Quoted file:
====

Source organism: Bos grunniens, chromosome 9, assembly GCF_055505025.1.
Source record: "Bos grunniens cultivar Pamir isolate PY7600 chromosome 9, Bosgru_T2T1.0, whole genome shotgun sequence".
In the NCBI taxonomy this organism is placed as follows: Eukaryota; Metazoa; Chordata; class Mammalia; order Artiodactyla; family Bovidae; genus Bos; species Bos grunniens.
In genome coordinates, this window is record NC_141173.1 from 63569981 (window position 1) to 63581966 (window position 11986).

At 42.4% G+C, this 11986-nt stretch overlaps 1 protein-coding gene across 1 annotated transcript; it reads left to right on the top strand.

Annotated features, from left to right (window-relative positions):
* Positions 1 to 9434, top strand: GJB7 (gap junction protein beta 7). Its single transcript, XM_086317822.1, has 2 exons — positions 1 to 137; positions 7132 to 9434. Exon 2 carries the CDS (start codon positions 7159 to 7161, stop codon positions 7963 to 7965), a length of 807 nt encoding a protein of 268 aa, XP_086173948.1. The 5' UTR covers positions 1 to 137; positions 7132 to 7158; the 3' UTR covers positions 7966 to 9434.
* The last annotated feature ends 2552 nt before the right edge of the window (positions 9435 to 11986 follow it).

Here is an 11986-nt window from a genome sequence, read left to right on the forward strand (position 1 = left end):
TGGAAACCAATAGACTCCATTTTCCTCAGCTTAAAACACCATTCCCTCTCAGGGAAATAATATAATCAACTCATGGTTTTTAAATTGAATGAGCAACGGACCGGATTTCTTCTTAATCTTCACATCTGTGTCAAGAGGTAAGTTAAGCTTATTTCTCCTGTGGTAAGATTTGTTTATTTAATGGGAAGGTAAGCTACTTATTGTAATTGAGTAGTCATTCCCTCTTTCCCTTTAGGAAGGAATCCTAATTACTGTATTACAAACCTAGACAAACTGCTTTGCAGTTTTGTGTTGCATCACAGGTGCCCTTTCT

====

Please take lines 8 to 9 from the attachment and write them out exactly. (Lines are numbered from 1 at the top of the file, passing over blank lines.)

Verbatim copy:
* The last annotated feature ends 2552 nt before the right edge of the window (positions 9435 to 11986 follow it).

Here is an 11986-nt window from a genome sequence, read left to right on the forward strand (position 1 = left end):